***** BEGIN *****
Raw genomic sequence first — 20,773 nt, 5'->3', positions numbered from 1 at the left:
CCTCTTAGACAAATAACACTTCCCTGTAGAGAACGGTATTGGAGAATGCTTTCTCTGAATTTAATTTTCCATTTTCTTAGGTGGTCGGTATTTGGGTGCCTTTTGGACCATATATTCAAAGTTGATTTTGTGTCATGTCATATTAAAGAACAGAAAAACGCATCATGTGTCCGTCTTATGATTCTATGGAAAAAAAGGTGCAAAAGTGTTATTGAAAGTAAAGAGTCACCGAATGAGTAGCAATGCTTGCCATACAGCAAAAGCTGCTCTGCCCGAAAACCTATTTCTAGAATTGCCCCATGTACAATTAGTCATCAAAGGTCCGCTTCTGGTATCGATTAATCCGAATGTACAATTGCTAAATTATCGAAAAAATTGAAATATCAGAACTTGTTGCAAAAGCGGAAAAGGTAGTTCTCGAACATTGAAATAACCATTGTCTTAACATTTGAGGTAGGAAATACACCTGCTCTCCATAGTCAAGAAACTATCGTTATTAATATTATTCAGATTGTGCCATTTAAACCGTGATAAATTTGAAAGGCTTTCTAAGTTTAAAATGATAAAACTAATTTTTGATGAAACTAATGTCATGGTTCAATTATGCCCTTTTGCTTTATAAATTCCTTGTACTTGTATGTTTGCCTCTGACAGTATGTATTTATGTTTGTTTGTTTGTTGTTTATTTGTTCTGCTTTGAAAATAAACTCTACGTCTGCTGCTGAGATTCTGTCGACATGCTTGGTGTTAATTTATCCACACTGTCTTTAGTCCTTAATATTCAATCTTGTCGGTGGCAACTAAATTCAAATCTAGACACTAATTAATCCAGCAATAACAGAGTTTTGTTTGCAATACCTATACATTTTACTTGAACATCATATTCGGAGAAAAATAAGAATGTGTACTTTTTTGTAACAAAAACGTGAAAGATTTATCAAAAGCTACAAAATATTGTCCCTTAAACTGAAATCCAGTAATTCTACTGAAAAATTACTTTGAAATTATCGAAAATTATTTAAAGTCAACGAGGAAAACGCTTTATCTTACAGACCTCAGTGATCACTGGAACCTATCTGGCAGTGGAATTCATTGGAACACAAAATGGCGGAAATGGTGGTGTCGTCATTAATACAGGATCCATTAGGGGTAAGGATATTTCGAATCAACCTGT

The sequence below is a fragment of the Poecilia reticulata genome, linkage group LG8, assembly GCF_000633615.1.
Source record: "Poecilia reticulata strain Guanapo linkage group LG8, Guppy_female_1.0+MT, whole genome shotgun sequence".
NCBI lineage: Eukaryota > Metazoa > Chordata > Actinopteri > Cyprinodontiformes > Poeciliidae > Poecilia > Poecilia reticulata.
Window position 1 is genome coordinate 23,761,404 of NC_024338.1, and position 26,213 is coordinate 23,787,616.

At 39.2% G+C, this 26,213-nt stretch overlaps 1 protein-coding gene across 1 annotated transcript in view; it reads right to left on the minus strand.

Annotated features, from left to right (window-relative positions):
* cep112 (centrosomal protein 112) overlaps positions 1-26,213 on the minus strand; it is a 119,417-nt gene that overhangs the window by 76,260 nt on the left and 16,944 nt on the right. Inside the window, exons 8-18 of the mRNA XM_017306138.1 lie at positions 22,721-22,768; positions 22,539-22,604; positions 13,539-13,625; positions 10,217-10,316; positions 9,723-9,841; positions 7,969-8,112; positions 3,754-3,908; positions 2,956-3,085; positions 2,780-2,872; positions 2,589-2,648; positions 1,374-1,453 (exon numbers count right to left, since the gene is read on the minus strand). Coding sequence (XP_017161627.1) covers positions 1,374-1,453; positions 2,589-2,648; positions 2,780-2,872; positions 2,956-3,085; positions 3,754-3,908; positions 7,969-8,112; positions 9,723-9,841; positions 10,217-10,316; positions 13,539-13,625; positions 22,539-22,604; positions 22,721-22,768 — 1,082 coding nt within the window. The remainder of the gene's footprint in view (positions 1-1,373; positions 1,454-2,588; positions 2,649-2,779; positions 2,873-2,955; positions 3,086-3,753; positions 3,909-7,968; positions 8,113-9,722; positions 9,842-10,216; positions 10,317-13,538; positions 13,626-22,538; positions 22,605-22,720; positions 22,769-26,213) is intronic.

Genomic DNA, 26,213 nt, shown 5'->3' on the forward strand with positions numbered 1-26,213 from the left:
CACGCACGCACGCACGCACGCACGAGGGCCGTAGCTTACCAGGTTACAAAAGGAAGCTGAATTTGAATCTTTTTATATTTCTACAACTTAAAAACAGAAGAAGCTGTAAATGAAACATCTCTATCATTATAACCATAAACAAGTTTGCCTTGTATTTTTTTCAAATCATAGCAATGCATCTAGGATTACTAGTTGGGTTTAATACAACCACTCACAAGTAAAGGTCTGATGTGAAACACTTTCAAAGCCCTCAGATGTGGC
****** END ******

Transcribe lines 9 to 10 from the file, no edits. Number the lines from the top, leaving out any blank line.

* cep112 (centrosomal protein 112) overlaps positions 1-26,213 on the minus strand; it is a 119,417-nt gene that overhangs the window by 76,260 nt on the left and 16,944 nt on the right. Inside the window, exons 8-18 of the mRNA XM_017306138.1 lie at positions 22,721-22,768; positions 22,539-22,604; positions 13,539-13,625; positions 10,217-10,316; positions 9,723-9,841; positions 7,969-8,112; positions 3,754-3,908; positions 2,956-3,085; positions 2,780-2,872; positions 2,589-2,648; positions 1,374-1,453 (exon numbers count right to left, since the gene is read on the minus strand). Coding sequence (XP_017161627.1) covers positions 1,374-1,453; positions 2,589-2,648; positions 2,780-2,872; positions 2,956-3,085; positions 3,754-3,908; positions 7,969-8,112; positions 9,723-9,841; positions 10,217-10,316; positions 13,539-13,625; positions 22,539-22,604; positions 22,721-22,768 — 1,082 coding nt within the window. The remainder of the gene's footprint in view (positions 1-1,373; positions 1,454-2,588; positions 2,649-2,779; positions 2,873-2,955; positions 3,086-3,753; positions 3,909-7,968; positions 8,113-9,722; positions 9,842-10,216; positions 10,317-13,538; positions 13,626-22,538; positions 22,605-22,720; positions 22,769-26,213) is intronic.

Genomic DNA, 26,213 nt, shown 5'->3' on the forward strand with positions numbered 1-26,213 from the left: